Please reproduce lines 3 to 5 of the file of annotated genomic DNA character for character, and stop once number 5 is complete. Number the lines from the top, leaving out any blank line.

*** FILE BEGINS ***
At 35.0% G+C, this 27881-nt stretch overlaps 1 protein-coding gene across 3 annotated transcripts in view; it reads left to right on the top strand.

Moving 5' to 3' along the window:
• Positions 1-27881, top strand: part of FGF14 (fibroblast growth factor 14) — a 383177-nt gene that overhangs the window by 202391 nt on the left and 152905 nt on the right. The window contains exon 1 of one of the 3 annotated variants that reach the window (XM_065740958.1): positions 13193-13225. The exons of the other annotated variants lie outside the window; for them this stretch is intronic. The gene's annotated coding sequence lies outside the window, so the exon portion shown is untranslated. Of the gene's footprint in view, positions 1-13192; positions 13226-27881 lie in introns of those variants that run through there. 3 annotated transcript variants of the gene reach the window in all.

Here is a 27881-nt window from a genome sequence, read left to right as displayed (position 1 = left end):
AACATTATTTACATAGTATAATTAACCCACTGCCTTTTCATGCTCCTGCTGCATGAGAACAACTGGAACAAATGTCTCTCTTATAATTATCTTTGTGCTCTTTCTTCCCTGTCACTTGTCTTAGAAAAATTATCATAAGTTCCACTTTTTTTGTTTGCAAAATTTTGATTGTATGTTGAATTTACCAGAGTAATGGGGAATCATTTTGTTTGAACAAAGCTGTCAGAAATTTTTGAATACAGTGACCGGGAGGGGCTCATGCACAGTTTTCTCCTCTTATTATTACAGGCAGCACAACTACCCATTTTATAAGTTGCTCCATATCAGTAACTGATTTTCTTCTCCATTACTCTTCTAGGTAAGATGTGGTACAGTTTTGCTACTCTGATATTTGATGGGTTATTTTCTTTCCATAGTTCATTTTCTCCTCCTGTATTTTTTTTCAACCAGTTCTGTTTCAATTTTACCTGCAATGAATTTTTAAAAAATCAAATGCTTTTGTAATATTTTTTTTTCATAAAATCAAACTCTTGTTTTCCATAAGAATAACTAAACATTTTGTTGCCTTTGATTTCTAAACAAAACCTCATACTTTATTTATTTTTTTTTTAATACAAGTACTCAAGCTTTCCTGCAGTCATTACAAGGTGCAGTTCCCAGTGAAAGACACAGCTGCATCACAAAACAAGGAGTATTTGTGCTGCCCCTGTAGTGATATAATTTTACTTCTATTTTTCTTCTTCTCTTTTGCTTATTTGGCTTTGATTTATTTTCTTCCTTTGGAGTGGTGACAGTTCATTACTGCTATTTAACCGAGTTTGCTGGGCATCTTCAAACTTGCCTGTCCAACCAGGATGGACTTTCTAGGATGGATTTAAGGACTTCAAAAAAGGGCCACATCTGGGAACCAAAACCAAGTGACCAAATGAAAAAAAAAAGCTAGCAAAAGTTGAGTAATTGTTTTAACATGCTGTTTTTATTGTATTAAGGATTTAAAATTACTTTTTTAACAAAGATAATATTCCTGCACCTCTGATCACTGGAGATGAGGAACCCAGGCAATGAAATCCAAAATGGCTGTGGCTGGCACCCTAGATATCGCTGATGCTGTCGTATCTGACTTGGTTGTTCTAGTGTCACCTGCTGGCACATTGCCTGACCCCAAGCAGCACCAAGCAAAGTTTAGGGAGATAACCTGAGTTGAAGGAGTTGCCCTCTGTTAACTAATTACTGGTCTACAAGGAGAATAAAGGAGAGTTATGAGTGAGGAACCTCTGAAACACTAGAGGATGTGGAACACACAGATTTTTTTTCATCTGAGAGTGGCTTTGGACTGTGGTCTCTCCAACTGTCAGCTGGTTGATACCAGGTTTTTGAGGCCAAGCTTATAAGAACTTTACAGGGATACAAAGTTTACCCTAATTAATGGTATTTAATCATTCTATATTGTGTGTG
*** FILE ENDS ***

• Positions 1-27881, top strand: part of FGF14 (fibroblast growth factor 14) — a 383177-nt gene that overhangs the window by 202391 nt on the left and 152905 nt on the right. The window contains exon 1 of one of the 3 annotated variants that reach the window (XM_065740958.1): positions 13193-13225. The exons of the other annotated variants lie outside the window; for them this stretch is intronic. The gene's annotated coding sequence lies outside the window, so the exon portion shown is untranslated. Of the gene's footprint in view, positions 1-13192; positions 13226-27881 lie in introns of those variants that run through there. 3 annotated transcript variants of the gene reach the window in all.

Here is a 27881-nt window from a genome sequence, read left to right as displayed (position 1 = left end):
AACATTATTTACATAGTATAATTAACCCACTGCCTTTTCATGCTCCTGCTGCATGAGAACAACTGGAACAAATGTCTCTCTTATAATTATCTTTGTGCTCTTTCTTCCCTGTCACTTGTCTTAGAAAAATTATCATAAGTTCCACTTTTTTTGTTTGCAAAATTTTGATTGTATGTTGAATTTACCAGAGTAATGGGGAATCATTTTGTTTGAACAAAGCTGTCAGAAATTTTTGAATACAGTGACCGGGAGGGGCTCATGCACAGTTTTCTCCTCTTATTATTACAGGCAGCACAACTACCCATTTTATAAGTTGCTCCATATCAGTAACTGATTTTCTTCTCCATTACTCTTCTAGGTAAGATGTGGTACAGTTTTGCTACTCTGATATTTGATGGGTTATTTTCTTTCCATAGTTCATTTTCTCCTCCTGTATTTTTTTTCAACCAGTTCTGTTTCAATTTTACCTGCAATGAATTTTTAAAAAATCAAATGCTTTTGTAATATTTTTTTTTCATAAAATCAAACTCTTGTTTTCCATAAGAATAACTAAACATTTTGTTGCCTTTGATTTCTAAACAAAACCTCATACTTTATTTATTTTTTTTTTAATACAAGTACTCAAGCTTTCCTGCAGTCATTACAAGGTGCAGTTCCCAGTGAAAGACACAGCTGCATCACAAAACAAGGAGTATTTGTGCTGCCCCTGTAGTGATATAATTTTACTTCTATTTTTCTTCTTCTCTTTTGCTTATTTGGCTTTGATTTATTTTCTTCCTTTGGAGTGGTGACAGTTCATTACTGCTATTTAACCGAGTTTGCTGGGCATCTTCAAACTTGCCTGTCCAACCAGGATGGACTTTCTAGGATGGATTTAAGGACTTCAAAAAAGGGCCACATCTGGGAACCAAAACCAAGTGACCAAATGAAAAAAAAAAGCTAGCAAAAGTTGAGTAATTGTTTTAACATGCTGTTTTTATTGTATTAAGGATTTAAAATTACTTTTTTAACAAAGATAATATTCCTGCACCTCTGATCACTGGAGATGAGGAACCCAGGCAATGAAATCCAAAATGGCTGTGGCTGGCACCCTAGATATCGCTGATGCTGTCGTATCTGACTTGGTTGTTCTAGTGTCACCTGCTGGCACATTGCCTGACCCCAAGCAGCACCAAGCAAAGTTTAGGGAGATAACCTGAGTTGAAGGAGTTGCCCTCTGTTAACTAATTACTGGTCTACAAGGAGAATAAAGGAGAGTTATGAGTGAGGAACCTCTGAAACACTAGAGGATGTGGAACACACAGATTTTTTTTCATCTGAGAGTGGCTTTGGACTGTGGTCTCTCCAACTGTCAGCTGGTTGATACCAGGTTTTTGAGGCCAAGCTTATAAGAACTTTACAGGGATACAAAGTTTACCCTAATTAATGGTATTTAATCATTCTATATTGTGTGTG